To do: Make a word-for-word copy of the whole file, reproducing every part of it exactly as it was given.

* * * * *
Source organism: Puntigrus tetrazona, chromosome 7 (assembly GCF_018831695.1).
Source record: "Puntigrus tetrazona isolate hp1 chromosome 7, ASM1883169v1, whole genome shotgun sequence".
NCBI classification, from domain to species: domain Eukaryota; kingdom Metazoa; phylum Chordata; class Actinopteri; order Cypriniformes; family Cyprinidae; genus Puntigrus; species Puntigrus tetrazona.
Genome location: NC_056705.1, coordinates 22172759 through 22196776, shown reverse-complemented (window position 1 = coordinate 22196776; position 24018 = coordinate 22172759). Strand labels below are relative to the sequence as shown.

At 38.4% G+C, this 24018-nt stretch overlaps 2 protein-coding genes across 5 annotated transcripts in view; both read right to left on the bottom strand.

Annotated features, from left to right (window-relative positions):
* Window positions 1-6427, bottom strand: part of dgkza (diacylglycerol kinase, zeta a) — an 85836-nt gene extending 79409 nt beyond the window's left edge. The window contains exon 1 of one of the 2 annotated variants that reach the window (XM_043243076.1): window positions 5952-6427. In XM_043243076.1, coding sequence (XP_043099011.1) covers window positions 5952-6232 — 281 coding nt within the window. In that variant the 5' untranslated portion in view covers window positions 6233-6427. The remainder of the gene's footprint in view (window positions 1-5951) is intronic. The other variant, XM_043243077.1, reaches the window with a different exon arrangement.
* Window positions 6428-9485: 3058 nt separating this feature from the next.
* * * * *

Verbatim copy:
Source organism: Puntigrus tetrazona, chromosome 7 (assembly GCF_018831695.1).
Source record: "Puntigrus tetrazona isolate hp1 chromosome 7, ASM1883169v1, whole genome shotgun sequence".
NCBI classification, from domain to species: domain Eukaryota; kingdom Metazoa; phylum Chordata; class Actinopteri; order Cypriniformes; family Cyprinidae; genus Puntigrus; species Puntigrus tetrazona.
Genome location: NC_056705.1, coordinates 22172759 through 22196776, shown reverse-complemented (window position 1 = coordinate 22196776; position 24018 = coordinate 22172759). Strand labels below are relative to the sequence as shown.

At 38.4% G+C, this 24018-nt stretch overlaps 2 protein-coding genes across 5 annotated transcripts in view; both read right to left on the bottom strand.

Annotated features, from left to right (window-relative positions):
* Window positions 1-6427, bottom strand: part of dgkza (diacylglycerol kinase, zeta a) — an 85836-nt gene extending 79409 nt beyond the window's left edge. The window contains exon 1 of one of the 2 annotated variants that reach the window (XM_043243076.1): window positions 5952-6427. In XM_043243076.1, coding sequence (XP_043099011.1) covers window positions 5952-6232 — 281 coding nt within the window. In that variant the 5' untranslated portion in view covers window positions 6233-6427. The remainder of the gene's footprint in view (window positions 1-5951) is intronic. The other variant, XM_043243077.1, reaches the window with a different exon arrangement.
* Window positions 6428-9485: 3058 nt separating this feature from the next.